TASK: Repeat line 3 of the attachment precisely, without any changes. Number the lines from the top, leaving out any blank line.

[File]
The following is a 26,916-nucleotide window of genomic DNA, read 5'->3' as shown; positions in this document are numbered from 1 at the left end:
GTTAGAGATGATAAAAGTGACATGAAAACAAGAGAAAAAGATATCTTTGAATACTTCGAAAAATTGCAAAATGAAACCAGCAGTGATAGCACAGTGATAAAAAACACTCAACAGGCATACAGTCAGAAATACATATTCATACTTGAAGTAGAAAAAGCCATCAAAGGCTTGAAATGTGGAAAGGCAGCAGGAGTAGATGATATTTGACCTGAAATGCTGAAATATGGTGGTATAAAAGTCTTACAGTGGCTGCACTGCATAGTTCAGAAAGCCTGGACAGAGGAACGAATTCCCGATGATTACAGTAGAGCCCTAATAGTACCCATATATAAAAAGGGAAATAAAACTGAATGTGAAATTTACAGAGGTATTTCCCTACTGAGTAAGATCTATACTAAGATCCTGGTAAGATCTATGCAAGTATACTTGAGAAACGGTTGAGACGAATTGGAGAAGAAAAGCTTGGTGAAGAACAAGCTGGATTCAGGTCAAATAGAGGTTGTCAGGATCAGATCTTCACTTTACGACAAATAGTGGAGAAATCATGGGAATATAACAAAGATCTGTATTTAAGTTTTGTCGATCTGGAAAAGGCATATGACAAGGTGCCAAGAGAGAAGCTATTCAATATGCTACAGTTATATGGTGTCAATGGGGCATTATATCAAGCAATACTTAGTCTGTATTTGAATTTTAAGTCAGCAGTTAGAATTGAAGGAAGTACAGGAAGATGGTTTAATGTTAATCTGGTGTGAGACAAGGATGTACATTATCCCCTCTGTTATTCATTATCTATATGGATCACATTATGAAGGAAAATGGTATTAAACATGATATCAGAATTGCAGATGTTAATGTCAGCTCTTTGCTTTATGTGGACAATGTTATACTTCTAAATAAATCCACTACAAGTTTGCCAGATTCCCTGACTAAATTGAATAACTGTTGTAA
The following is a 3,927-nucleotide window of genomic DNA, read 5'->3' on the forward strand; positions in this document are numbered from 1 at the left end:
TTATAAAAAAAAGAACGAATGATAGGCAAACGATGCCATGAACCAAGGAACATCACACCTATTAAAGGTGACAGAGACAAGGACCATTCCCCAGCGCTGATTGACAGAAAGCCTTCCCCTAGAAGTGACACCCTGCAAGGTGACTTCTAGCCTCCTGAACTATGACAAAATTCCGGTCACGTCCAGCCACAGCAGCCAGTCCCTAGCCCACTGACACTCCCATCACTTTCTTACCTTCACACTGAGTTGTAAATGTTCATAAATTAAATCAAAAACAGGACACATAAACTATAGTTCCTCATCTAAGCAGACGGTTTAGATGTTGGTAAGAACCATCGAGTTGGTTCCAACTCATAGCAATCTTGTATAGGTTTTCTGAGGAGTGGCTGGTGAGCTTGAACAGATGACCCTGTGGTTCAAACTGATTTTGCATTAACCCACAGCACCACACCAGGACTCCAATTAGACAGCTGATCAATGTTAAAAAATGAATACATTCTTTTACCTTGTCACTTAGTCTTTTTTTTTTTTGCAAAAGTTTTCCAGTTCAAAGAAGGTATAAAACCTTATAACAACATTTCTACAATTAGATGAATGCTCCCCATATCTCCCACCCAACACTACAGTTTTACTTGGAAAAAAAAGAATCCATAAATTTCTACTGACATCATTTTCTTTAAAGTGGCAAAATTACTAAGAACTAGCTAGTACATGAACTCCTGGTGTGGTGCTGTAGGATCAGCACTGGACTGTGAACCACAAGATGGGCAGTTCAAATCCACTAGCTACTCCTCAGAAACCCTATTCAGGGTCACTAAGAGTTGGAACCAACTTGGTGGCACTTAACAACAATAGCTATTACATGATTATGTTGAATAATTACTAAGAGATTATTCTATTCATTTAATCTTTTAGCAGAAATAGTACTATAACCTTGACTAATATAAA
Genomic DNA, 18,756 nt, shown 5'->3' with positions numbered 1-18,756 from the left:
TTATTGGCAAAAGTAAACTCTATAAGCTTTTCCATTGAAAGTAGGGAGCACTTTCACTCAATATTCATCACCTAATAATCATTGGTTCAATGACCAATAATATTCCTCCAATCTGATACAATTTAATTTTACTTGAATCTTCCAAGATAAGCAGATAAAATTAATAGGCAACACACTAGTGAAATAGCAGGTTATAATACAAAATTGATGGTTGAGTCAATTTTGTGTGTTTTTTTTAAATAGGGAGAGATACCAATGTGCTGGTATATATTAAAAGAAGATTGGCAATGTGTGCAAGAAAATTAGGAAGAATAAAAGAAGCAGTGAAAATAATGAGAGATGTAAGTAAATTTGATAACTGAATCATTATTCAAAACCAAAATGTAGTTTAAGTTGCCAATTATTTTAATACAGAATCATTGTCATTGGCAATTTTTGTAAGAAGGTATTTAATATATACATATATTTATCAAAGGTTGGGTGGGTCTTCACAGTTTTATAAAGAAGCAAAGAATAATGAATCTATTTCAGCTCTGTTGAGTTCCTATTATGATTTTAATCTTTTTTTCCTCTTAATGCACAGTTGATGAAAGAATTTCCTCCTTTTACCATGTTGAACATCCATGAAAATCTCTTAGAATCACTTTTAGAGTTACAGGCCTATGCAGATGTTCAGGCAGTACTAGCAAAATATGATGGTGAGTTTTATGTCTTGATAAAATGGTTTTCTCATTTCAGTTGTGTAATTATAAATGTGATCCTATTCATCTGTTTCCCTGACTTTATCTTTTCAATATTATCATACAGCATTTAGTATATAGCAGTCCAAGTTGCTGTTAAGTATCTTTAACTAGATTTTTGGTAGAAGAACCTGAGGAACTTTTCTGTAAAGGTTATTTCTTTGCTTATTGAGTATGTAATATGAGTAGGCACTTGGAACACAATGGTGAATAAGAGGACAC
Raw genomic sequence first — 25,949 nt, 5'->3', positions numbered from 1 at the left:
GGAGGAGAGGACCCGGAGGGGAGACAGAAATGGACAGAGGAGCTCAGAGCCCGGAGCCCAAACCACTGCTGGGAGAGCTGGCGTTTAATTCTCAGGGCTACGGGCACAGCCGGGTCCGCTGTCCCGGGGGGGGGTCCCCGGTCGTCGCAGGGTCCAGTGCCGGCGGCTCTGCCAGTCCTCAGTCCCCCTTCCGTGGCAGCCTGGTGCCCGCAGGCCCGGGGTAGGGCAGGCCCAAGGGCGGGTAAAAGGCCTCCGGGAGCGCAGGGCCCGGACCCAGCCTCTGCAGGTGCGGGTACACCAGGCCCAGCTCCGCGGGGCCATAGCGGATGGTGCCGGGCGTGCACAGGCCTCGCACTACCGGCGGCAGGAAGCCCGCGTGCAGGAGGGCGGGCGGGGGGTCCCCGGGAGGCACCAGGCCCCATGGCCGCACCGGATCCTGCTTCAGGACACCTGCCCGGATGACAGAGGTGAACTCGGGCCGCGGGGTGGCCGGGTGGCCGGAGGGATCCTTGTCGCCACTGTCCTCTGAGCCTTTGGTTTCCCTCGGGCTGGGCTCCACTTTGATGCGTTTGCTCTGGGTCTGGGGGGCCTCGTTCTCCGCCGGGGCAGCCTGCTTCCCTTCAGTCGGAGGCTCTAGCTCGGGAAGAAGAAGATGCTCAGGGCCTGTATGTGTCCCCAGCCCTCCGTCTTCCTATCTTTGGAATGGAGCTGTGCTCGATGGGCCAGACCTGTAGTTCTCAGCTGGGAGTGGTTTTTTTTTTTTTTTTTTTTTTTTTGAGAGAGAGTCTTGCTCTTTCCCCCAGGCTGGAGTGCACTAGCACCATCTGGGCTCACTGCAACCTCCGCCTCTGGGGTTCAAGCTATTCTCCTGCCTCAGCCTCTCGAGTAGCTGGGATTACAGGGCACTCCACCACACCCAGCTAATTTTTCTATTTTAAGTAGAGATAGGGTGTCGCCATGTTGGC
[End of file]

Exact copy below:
The following is a 3,927-nucleotide window of genomic DNA, read 5'->3' on the forward strand; positions in this document are numbered from 1 at the left end: